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Anna Salter, Ph.D.

Anna Salter, Ph.D., received her Ph.D. in clinical psychology from Harvard University. During the past twenty years, she has held a variety of clinical, research and teaching positions at Dartmouth Medical School and Colby-Sawyer College in New Hampshire. She is currently a consultant with the Department of Corrections and in private practice in Madison, Wisconsin. Dr. Salter has written scores of journal articles, produced two videos on sex offenders and written four books including, Treating Child Sex Offenders and Victims and Transforming Trauma: A Guide to Understanding and Treating Survivors of Child Sexual Abuse. She has addressed major conference groups throughout the world and has been the recipient of numerous grants for research on sexual offenders. In 1997, Dr. Salter was honored by (ATSA) The Association for the Treatment of Sexual Abusers with their Significant Lifetime Achievement Award. Anna  Salter, Ph.D.

Programs Featuring Anna Salter, Ph.D.

Sex Offenders: New Methods of Evaluation and Treatment
The 1990's have seen the steady development of new methods of assessing and treating sex offenders. A series of new static actuarial instruments have been created for assessing risk as well as dynamic instruments for measuring progress in sex offenders in treatment. Most recently, instruments applicable to offenders on probation have been added to the steadily increasing number of actuarial instruments for incarcerated offenders. On the treatment side, changes in the concept of relapse prevention have broadened our understanding of offenders who are positively attracted to reoffending in addition to those who are trying to avoid it. Efforts have been underway to develop new treatment programs for psychopaths, as previous efforts have shown little positive impact from treatment, and in fact, have sometimes increased recidivism rates after treatment for psychopathic offenders. This workshop will focus on the most recent advances in the evaluation and treatment of sex offenders, including child molesters, rapists, psychopaths and sadists. It will address, in addition, the question of staff predators: offenders who seduce and manipulate staff in treatment programs and describe techniques used for manipulating staff.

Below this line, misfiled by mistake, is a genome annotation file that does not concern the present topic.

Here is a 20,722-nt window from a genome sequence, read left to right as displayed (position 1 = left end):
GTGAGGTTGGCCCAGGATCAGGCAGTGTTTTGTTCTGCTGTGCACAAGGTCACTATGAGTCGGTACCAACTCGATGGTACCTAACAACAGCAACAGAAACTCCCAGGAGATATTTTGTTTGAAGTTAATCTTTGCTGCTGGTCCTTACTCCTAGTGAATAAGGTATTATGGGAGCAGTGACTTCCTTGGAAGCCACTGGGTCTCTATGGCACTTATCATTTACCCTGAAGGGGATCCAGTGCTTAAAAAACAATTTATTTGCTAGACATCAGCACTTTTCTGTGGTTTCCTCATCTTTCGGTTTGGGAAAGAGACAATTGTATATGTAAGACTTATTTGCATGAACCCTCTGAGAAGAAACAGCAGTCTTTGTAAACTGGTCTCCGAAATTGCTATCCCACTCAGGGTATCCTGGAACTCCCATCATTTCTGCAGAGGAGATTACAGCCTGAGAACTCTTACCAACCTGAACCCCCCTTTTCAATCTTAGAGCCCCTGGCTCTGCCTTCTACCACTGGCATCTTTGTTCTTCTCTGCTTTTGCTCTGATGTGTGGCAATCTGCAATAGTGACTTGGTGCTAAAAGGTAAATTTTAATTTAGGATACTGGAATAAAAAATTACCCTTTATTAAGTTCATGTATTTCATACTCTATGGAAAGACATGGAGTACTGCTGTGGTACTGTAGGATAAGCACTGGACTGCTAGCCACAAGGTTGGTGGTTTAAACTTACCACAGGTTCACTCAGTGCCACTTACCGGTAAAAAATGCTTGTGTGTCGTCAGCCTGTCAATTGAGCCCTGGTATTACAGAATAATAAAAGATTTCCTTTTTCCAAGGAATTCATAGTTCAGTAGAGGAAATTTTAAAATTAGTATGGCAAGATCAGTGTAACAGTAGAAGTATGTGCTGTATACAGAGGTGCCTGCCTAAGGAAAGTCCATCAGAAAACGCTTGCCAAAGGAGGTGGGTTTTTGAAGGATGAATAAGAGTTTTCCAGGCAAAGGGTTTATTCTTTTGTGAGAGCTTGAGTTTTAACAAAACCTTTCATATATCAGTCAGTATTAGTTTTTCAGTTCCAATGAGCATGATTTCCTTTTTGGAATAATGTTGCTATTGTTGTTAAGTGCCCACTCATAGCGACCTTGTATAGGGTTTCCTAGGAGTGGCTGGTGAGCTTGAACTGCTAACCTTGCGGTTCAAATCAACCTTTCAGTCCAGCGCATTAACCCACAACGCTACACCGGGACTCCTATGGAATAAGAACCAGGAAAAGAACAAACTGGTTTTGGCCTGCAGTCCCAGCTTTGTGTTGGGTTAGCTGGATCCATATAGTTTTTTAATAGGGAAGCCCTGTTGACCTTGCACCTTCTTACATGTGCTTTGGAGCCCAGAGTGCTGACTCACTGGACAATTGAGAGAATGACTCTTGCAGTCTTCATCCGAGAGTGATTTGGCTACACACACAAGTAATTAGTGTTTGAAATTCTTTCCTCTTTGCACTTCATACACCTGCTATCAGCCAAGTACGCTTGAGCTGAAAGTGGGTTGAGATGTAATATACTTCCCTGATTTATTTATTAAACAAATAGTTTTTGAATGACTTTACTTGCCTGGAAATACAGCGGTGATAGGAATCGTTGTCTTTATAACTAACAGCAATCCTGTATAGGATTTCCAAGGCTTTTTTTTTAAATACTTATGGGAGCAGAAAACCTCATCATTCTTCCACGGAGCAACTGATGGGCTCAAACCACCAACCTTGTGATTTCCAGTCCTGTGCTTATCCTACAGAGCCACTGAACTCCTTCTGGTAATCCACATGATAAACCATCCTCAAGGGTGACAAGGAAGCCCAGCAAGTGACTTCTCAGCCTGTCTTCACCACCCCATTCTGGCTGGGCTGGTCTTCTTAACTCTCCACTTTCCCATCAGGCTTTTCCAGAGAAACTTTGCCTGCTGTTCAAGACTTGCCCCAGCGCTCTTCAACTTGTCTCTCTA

Assessing and Treating Sexual Offenders
This workshop will focus on current research and issues related to sex offender assessment and treatment. Risk assessment, in particular, has changed in the last two years. Revisions to Static99 introduced in the fall of 2009 have highlighted the issue of risk in older offenders. This workshop will discuss these changes along with a discussion of the exceptions to the general trend of reduced offending in older offenders, i.e., cases in which older offenders have reoffended recently. The role of pornography will be described along with a discussion of child pornography and its relationship to sexual offending. Of particular concern is whether those who use child pornography typically have hands-on victims or not. The content on treatment will begin with discussion of the new Good Lives Model, its strengths and weaknesses and its status in relapse prevention as the treatment of choice for sexual offenders. The literature on treatment components will be addressed including which treatments appear to reduce offending and which do not. This program is designed for any individual doing assessment and treatment with sexual offenders or wanting a better understanding of the state of the science.